I’ve never read any of The Dark Tower books so still can’t speak about this film as an adaptation of them but it certainly fails to be engaging on its own merits. The implication is that the background is rich and complex but there isn’t enough time to scratch the surface let alone explore it properly. As it sits the story is a dull escort mission with some fish out of water gags as Idris Elba’s Gunslinger tries to get to grips with a new universe. Even the action sequences are underwhelming so can’t salvage the onslaught of tedium.
The acting is fine. Idris Elba is always watchable and Matthew McConaughey brings some screen presence to the table despite playing a dull moustache twirling villain. Tom Taylor remains a highlight here delivering a performance suggesting that he’s one to watch in the future. I’m not sure what a good adaptation of The Dark Tower looks like but it definitely isn’t this
By my count this is Universals third attempt to start a Cinematic Universe starring their famous monsters and it’s also the third time they’ve failed to do so. This film could be used to teach aspiring film makers how not to built a Cinematic Universe. It misses the mark completely by devoting a large chunk of its running time to tedious world building by exposition. Russell Crowe’s Dr. Jekyll literally sits and explains that there’s a universe full of monsters out there just waiting to be battled in an onslaught of terrible sequels that now won’t be made.
Outside of that it fails as a stand alone experience with a boring plot, an underdeveloped villain, thin characters and dull action sequences with one exception. Tom Cruise is good because he’s always good but there’s nothing to his character, Sofia Boutella is reasonably menacing and unsettling in a script that does her no favours and there’s the afore mentioned one good action sequence. None of these things make this worth watching in any way so you’re better waiting for the next attempt to start a Cinematic Universe.
Put simply if the Alien franchise was a horse it is at the point where it needs to be taken out the back and shot. Its best days are behind it and no matter how many sequels are fired out those days can’t be recaptured. The first Alien film has a timeless reputation because it features characters who felt like real people dealing with a situation and having conversations that came across as natural. Putting those characters in a horror movie situation worked because the audience was invested and all of the elements built up to a terrifying experience. This film attempts to ape that with a similar scenario delivered in a really ham fisted way. None of the characters were engaging, their behaviour renders them worthy of a grizzly death and any nods to the past feel forced.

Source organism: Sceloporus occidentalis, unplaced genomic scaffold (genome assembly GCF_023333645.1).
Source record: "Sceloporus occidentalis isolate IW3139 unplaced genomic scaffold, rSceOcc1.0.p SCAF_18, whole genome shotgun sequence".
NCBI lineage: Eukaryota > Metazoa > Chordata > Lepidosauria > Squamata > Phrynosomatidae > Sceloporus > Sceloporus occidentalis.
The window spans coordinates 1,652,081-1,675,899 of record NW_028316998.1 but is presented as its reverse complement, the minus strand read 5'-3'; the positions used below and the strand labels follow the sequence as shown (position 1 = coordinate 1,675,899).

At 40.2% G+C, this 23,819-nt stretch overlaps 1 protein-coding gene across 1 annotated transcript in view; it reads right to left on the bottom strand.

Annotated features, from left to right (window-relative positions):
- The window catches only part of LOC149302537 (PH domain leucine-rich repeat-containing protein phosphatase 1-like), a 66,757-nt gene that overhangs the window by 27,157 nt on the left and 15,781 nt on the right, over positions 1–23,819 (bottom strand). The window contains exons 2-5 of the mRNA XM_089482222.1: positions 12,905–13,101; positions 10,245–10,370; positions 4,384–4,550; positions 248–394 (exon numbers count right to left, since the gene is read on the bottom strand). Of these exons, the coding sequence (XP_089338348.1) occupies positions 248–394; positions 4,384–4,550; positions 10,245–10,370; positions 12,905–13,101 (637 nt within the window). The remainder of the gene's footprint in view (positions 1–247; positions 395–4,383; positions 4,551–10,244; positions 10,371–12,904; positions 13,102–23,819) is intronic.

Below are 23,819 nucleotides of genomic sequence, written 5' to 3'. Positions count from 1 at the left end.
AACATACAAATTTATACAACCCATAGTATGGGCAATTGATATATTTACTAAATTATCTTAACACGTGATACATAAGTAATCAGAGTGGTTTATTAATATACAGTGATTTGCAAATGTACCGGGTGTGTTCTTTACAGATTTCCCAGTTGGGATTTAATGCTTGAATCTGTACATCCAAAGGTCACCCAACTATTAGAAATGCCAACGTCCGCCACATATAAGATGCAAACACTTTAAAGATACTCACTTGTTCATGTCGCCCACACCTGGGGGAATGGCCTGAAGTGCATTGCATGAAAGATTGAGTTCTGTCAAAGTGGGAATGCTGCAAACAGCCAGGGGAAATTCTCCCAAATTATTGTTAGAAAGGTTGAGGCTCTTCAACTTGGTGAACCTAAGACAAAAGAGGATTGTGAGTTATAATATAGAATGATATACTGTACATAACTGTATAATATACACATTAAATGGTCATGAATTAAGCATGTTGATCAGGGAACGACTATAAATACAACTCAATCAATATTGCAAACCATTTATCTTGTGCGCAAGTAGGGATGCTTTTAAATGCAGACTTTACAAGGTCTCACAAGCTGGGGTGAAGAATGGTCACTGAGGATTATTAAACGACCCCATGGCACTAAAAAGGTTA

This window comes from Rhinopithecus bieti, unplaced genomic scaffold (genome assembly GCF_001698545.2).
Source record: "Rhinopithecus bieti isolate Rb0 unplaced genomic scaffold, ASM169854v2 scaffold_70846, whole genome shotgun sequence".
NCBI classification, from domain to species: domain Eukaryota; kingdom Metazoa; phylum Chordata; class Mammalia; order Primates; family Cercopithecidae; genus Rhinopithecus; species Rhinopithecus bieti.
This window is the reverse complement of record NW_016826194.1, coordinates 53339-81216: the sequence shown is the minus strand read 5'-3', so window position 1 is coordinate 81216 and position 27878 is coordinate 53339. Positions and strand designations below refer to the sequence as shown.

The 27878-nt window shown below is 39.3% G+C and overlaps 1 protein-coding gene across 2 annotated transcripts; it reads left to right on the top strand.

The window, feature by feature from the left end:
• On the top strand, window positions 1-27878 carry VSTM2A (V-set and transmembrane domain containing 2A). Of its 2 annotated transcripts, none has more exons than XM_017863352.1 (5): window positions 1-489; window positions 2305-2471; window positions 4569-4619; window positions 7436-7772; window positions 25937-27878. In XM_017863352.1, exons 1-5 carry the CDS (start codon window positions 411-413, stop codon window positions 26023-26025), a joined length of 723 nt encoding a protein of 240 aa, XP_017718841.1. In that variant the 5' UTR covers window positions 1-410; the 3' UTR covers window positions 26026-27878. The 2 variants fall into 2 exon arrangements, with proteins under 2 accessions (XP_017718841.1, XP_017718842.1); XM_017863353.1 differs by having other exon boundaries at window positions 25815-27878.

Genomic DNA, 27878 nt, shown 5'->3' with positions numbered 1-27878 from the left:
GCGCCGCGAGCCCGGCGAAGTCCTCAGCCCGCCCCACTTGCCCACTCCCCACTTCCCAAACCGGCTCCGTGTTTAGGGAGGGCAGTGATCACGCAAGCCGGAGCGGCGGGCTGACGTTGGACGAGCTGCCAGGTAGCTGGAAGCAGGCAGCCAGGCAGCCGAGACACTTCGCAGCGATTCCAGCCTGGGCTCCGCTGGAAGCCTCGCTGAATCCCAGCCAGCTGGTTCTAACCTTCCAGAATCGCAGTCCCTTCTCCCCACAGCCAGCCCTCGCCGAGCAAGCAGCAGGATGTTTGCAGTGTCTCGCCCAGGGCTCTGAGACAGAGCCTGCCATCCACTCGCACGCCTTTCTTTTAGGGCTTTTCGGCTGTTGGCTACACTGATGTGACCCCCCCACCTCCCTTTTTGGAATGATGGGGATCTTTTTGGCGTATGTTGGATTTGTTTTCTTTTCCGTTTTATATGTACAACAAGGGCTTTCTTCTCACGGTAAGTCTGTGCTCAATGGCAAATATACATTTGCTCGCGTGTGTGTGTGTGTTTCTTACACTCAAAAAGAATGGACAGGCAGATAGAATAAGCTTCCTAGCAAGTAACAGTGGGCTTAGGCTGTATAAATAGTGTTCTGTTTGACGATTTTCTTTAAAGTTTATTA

Alien: Covenant is an interesting failure in many ways as it had many of the ingredients of a good entry into this franchise. Ridley Scott made the first film good so in theory should be able to repeat the feat, a promise to largely ignore the near universally maligned Prometheus seemed to indicate that the fans were being listened to and the iconic Xenomorph was back. Unfortunately none of these add up to anything watchable or even competent. As with most Ridley Scott movies there is some really beautiful cinematography and Michael Fassbender’s performance is impressive enough though his presence mostly reminds the viewer of Prometheus which proves not to be a good thing. Hopefully this will be the end of the Alien franchise until someone can come along and do something interesting with it.
Here endeth my list of the worst films released in 2017. Feel free to comment with your favourites/least favourites. You can find us on Facebook and Twitter or just leave a comment in the comment section below. You’ll need an account for Disqus but it’s easy to set up.